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Duke's Travels

Posted by editor on February 22, 2006 at 7:34 AM PST


Java EE 5 reaches beta

Please indulge us another theme day, because just a week after Java SE 6 went beta, Java EE 5 has joined the beta club. We're spotlighting this with a couple of blogs and other items today.

If you're interested -- and since most Java developers work in the enterprise, I suspect you are -- then check out the official Java EE 5 home page and download the SDK. You may also want to visit the GlassFish project, which is developing an open-source Java EE 5 application server.


In the Projects and
Communities
section,
Graham Hamilton is Raving about Java EE 5: " I think Java EE 5 will be by far the biggest developer event of 2006. I love what we've accomplished in Tiger and Mustang, but Java EE 5 brings a much deeper and more important set of changes. [...] Java EE 5 looks like it is on track to be the really Big Winner."

The draft review is underway for JSR 259, Ad Hoc Networking API. "The purpose of this JSR is to define an API that enables communication between mobile devices in a bearer agnostic peer-to-peer ad-hoc network environment." This J2ME extension targets both CLDC and CDC. The review period for this spec ends on March 1.


Eduardo Pelegri-Llopart points out that Java EE 5 and GlassFish are Community Efforts in today's Weblogs:
"This is a multi-release morning: the Beta for the SDK for Java EE 5 and the Technology Preview for NB 5.5 Enterprise Pack. A big step for the Java EE platform, GlassFish, the tools, and the communities that power them."

Presaging tomorrow's feature article with a little theory, Chet Haase blogs on how to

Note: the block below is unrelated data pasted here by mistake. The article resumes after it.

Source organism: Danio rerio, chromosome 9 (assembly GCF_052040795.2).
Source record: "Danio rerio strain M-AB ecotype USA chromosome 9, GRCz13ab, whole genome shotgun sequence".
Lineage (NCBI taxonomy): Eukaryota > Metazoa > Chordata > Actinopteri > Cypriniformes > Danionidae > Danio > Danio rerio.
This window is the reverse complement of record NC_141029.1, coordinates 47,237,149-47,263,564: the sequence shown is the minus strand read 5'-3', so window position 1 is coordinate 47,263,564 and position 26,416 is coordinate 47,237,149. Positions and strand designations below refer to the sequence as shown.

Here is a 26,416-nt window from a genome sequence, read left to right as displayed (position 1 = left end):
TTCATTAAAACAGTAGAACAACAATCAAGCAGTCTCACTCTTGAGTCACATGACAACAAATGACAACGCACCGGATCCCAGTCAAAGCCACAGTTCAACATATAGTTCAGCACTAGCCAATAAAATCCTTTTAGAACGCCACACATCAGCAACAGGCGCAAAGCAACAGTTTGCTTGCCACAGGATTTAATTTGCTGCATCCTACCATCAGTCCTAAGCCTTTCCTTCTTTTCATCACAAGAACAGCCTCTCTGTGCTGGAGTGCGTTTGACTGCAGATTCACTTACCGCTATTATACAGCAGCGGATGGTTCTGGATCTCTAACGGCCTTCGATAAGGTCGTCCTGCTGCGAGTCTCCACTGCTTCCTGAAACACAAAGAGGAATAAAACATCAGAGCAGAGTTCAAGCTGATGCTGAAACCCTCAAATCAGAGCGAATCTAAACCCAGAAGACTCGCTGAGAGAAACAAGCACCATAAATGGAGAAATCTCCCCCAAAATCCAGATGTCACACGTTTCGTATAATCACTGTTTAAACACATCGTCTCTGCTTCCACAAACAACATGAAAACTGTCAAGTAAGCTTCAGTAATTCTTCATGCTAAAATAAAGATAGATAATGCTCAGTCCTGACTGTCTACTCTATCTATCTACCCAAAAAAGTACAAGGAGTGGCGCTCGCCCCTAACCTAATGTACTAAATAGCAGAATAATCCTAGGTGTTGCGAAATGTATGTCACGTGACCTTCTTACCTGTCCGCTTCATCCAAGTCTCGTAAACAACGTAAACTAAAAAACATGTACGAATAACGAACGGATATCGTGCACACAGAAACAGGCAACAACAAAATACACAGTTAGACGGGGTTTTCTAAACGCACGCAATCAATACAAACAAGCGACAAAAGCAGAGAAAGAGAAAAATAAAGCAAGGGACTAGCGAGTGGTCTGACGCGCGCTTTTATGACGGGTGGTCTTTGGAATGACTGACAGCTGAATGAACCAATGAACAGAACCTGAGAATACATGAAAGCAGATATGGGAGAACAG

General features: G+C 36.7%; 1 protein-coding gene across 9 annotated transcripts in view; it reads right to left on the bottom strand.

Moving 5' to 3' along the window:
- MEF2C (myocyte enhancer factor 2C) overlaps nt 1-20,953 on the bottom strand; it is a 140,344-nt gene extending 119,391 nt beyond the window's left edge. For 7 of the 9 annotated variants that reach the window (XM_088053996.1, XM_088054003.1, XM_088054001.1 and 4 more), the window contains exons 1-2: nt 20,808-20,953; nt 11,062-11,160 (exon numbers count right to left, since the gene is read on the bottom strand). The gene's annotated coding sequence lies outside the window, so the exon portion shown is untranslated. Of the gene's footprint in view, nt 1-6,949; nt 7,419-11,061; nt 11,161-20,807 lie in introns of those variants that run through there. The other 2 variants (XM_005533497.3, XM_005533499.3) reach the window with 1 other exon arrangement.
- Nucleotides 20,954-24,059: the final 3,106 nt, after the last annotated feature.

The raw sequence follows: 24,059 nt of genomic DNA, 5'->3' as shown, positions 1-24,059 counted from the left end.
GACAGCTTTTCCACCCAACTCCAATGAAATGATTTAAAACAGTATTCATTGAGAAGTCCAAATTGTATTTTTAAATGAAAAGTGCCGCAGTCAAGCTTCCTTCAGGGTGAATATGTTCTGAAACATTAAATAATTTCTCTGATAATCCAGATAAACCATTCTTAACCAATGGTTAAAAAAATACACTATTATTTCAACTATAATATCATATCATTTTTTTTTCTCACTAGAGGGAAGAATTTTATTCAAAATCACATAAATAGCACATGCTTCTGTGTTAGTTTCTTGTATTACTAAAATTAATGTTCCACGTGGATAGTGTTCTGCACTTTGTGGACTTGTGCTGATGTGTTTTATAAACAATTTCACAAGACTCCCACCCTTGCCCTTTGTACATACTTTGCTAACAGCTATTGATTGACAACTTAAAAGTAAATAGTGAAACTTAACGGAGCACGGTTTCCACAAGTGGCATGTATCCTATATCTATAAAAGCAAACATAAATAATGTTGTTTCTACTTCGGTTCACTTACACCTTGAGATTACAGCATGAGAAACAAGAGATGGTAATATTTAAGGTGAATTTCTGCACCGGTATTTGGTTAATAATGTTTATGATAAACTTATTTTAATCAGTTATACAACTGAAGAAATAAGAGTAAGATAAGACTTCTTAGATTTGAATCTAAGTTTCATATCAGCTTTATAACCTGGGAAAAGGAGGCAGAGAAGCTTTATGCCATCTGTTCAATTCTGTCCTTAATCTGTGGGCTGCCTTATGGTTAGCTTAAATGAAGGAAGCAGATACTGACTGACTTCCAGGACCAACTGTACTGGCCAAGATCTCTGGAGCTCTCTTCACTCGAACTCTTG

Make Your Animations Less Ch-Ch-Choppy:
"This is Part One of a two-part series. Part One examines some of the factors that contribute to choppy animations. Part Two (an upcoming article on java.net) examines some of the solutions to those problems."

Finally, David Herron shows off the
Regression contest prizes:
"Three weeks ago I launched the Mustang Regression Contest. The grand prizes are five Ultra 20 workstations, which are to be awarded for the "best" regressions submitted during the contest. The other day Ray Gans and I brought them from the a storeroom in the Menlo Park campus to one in the Santa Clara campus. So while moving them I thought to post a picture to show you guys what you're competing for."


In today's Forums, km105526 notes some deployment limitations in
Re: How do I edit environment entries of web applications?
"I don't think GlassFish Admin Console/Deployment has the capability of being able to edit the deployment descriptors of 'deployed' applications. The ways suggested in the thread is something that the users have thought on their own (it is an innovation). You have to redeploy the application after modifying the DD and repackaging it."

In
Re: Performance of JEditorPane with unicode characters, leouser writes:
"Wow, there is a huge difference in behavior between the java 5(update 4) and the Java 6 on my machine. By moving back to 5 Im able to experience this. Different runs produce different rough times. I've seen 30 - 60 seconds to see the text on the screen, resizing, etc... . This isn't what I was seeing on Java 6 earlier where I found myself wondering: what is he talking about?"


In Also in
Java Today
,
the DevX article A Test-Driven Exploration of the Advanced Features of EJB 3.0 wraps up a three-part exploration of the current EJB 3.0 spec. "This third article will explore more advanced topics such as transaction management, callbacks, interceptors, and exceptions." It also adapts the series' example code, a music-store application, to use a test-driven approach, since "Enterprise Beans in EJB 3.0 are easier to test than EJBs written to prior versions of the specification. This is largely because in the 3.0 specification EJBs are simply POJOs annotated with specific EJB 3.0 annotations."

"Ant is the premier build tool for Java developers, and Eclipse is the premier integrated development environment (IDE) for Java programmers. Eclipse is great at visual development, and Ant is great for builds." So obviously, you don't want to have to drop out of the IDE and down to the command line to kick off each build. In Integrating Ant with Eclipse, Part 1, the first installment of a two-part excerpt from "Ant: The Definitive Guide, 2nd Edition," Steve Holzner shows how to write and run your Ant build.xml files from inside Eclipse.


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Java EE 5 reaches beta